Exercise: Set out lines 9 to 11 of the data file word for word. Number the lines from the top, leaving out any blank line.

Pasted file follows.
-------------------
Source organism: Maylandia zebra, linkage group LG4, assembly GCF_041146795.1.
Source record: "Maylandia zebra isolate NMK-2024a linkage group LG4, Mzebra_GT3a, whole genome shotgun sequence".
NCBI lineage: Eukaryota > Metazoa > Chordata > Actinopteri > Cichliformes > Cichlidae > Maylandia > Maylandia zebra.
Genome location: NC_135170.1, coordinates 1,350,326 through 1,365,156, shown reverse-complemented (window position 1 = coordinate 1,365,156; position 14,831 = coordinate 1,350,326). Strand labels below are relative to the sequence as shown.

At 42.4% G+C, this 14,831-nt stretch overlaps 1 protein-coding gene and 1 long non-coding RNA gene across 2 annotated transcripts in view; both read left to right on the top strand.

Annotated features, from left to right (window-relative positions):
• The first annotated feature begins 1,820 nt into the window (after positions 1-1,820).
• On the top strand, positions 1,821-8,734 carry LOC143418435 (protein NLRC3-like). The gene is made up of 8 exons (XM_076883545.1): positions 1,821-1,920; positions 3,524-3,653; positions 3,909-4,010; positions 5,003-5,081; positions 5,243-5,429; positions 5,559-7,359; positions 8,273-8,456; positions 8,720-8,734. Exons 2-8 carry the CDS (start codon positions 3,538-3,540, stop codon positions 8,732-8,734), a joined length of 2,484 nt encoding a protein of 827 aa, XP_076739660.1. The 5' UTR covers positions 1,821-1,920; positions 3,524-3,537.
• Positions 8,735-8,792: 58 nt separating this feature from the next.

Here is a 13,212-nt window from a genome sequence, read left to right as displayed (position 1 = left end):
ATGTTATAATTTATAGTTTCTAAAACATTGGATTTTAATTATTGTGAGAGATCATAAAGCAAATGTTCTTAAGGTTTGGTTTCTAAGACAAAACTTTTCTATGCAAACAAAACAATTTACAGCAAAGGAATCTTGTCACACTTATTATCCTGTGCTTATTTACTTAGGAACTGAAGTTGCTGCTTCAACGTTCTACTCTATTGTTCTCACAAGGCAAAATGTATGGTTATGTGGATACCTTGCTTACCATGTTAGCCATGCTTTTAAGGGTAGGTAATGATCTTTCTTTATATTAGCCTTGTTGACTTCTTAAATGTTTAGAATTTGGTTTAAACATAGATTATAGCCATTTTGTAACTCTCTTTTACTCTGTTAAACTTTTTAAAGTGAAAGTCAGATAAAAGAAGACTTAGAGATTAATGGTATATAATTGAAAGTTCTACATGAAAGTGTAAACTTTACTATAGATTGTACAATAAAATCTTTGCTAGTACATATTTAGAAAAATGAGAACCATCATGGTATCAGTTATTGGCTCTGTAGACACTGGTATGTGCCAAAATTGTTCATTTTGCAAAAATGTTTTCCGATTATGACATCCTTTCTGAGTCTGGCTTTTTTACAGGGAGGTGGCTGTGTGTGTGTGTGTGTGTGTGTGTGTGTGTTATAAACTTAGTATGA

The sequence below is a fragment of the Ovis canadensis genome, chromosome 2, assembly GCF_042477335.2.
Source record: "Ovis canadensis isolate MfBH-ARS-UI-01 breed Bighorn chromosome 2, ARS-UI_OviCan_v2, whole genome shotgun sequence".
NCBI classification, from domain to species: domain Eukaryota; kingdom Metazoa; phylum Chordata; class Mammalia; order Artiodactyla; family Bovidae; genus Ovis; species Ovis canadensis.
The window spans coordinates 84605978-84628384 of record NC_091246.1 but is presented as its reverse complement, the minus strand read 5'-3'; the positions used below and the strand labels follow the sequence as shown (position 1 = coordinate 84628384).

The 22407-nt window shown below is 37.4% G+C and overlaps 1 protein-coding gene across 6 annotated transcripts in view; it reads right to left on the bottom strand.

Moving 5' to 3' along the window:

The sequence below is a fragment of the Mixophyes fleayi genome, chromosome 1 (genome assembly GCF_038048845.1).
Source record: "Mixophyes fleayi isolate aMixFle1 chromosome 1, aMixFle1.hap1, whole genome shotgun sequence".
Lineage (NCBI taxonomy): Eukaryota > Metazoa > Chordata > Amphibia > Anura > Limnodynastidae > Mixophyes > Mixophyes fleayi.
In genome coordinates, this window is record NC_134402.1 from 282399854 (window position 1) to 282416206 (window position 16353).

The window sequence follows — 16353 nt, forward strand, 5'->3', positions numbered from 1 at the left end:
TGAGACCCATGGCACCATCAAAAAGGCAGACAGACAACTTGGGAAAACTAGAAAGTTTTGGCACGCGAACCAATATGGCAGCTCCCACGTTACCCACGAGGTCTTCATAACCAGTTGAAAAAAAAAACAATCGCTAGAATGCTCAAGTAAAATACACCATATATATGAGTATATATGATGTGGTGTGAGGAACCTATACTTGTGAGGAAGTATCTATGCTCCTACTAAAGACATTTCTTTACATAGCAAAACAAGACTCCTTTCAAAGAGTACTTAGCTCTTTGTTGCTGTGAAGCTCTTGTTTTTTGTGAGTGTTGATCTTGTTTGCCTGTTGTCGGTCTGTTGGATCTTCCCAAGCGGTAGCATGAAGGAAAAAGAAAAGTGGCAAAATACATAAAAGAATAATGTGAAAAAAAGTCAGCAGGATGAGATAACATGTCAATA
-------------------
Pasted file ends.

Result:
• Positions 8,735-8,792: 58 nt separating this feature from the next.

Here is a 13,212-nt window from a genome sequence, read left to right as displayed (position 1 = left end):
ATGTTATAATTTATAGTTTCTAAAACATTGGATTTTAATTATTGTGAGAGATCATAAAGCAAATGTTCTTAAGGTTTGGTTTCTAAGACAAAACTTTTCTATGCAAACAAAACAATTTACAGCAAAGGAATCTTGTCACACTTATTATCCTGTGCTTATTTACTTAGGAACTGAAGTTGCTGCTTCAACGTTCTACTCTATTGTTCTCACAAGGCAAAATGTATGGTTATGTGGATACCTTGCTTACCATGTTAGCCATGCTTTTAAGGGTAGGTAATGATCTTTCTTTATATTAGCCTTGTTGACTTCTTAAATGTTTAGAATTTGGTTTAAACATAGATTATAGCCATTTTGTAACTCTCTTTTACTCTGTTAAACTTTTTAAAGTGAAAGTCAGATAAAAGAAGACTTAGAGATTAATGGTATATAATTGAAAGTTCTACATGAAAGTGTAAACTTTACTATAGATTGTACAATAAAATCTTTGCTAGTACATATTTAGAAAAATGAGAACCATCATGGTATCAGTTATTGGCTCTGTAGACACTGGTATGTGCCAAAATTGTTCATTTTGCAAAAATGTTTTCCGATTATGACATCCTTTCTGAGTCTGGCTTTTTTACAGGGAGGTGGCTGTGTGTGTGTGTGTGTGTGTGTGTGTGTGTTATAAACTTAGTATGA